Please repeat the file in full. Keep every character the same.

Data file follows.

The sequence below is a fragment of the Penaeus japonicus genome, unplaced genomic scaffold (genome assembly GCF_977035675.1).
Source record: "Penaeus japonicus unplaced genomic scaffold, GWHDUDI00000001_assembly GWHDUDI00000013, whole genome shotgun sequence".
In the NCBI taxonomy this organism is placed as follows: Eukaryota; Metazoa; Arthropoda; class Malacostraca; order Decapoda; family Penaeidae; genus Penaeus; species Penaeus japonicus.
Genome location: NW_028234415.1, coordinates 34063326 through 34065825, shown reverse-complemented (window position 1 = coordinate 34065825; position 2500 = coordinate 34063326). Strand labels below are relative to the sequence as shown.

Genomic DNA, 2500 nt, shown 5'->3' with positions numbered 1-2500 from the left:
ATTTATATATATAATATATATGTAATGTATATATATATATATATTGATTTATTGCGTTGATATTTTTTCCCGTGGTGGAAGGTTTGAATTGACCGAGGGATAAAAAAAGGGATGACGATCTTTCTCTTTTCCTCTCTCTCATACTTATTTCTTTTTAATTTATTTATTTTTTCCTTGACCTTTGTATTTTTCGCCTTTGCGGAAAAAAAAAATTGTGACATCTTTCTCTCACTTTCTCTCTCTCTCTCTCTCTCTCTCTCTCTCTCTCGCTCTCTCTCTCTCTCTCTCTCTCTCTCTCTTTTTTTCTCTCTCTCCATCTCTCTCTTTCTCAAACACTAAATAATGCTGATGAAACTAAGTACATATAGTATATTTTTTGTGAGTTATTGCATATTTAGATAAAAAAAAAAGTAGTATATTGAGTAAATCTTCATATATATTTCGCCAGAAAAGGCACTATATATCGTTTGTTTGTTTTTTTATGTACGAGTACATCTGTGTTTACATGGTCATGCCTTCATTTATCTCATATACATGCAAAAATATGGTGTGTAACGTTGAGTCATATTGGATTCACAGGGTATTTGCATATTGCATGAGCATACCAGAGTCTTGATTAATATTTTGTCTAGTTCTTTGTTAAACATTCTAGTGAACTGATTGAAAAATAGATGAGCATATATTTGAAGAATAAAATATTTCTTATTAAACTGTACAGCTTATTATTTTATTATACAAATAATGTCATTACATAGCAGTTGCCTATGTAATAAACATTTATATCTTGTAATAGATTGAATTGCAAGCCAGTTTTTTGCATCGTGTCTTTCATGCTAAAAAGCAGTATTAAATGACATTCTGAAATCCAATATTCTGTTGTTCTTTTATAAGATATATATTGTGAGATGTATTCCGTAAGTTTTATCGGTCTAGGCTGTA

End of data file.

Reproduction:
The sequence below is a fragment of the Penaeus japonicus genome, unplaced genomic scaffold (genome assembly GCF_977035675.1).
Source record: "Penaeus japonicus unplaced genomic scaffold, GWHDUDI00000001_assembly GWHDUDI00000013, whole genome shotgun sequence".
In the NCBI taxonomy this organism is placed as follows: Eukaryota; Metazoa; Arthropoda; class Malacostraca; order Decapoda; family Penaeidae; genus Penaeus; species Penaeus japonicus.
Genome location: NW_028234415.1, coordinates 34063326 through 34065825, shown reverse-complemented (window position 1 = coordinate 34065825; position 2500 = coordinate 34063326). Strand labels below are relative to the sequence as shown.

Genomic DNA, 2500 nt, shown 5'->3' with positions numbered 1-2500 from the left:
ATTTATATATATAATATATATGTAATGTATATATATATATATATTGATTTATTGCGTTGATATTTTTTCCCGTGGTGGAAGGTTTGAATTGACCGAGGGATAAAAAAAGGGATGACGATCTTTCTCTTTTCCTCTCTCTCATACTTATTTCTTTTTAATTTATTTATTTTTTCCTTGACCTTTGTATTTTTCGCCTTTGCGGAAAAAAAAAATTGTGACATCTTTCTCTCACTTTCTCTCTCTCTCTCTCTCTCTCTCTCTCTCTCTCGCTCTCTCTCTCTCTCTCTCTCTCTCTCTCTTTTTTTCTCTCTCTCCATCTCTCTCTTTCTCAAACACTAAATAATGCTGATGAAACTAAGTACATATAGTATATTTTTTGTGAGTTATTGCATATTTAGATAAAAAAAAAAGTAGTATATTGAGTAAATCTTCATATATATTTCGCCAGAAAAGGCACTATATATCGTTTGTTTGTTTTTTTATGTACGAGTACATCTGTGTTTACATGGTCATGCCTTCATTTATCTCATATACATGCAAAAATATGGTGTGTAACGTTGAGTCATATTGGATTCACAGGGTATTTGCATATTGCATGAGCATACCAGAGTCTTGATTAATATTTTGTCTAGTTCTTTGTTAAACATTCTAGTGAACTGATTGAAAAATAGATGAGCATATATTTGAAGAATAAAATATTTCTTATTAAACTGTACAGCTTATTATTTTATTATACAAATAATGTCATTACATAGCAGTTGCCTATGTAATAAACATTTATATCTTGTAATAGATTGAATTGCAAGCCAGTTTTTTGCATCGTGTCTTTCATGCTAAAAAGCAGTATTAAATGACATTCTGAAATCCAATATTCTGTTGTTCTTTTATAAGATATATATTGTGAGATGTATTCCGTAAGTTTTATCGGTCTAGGCTGTA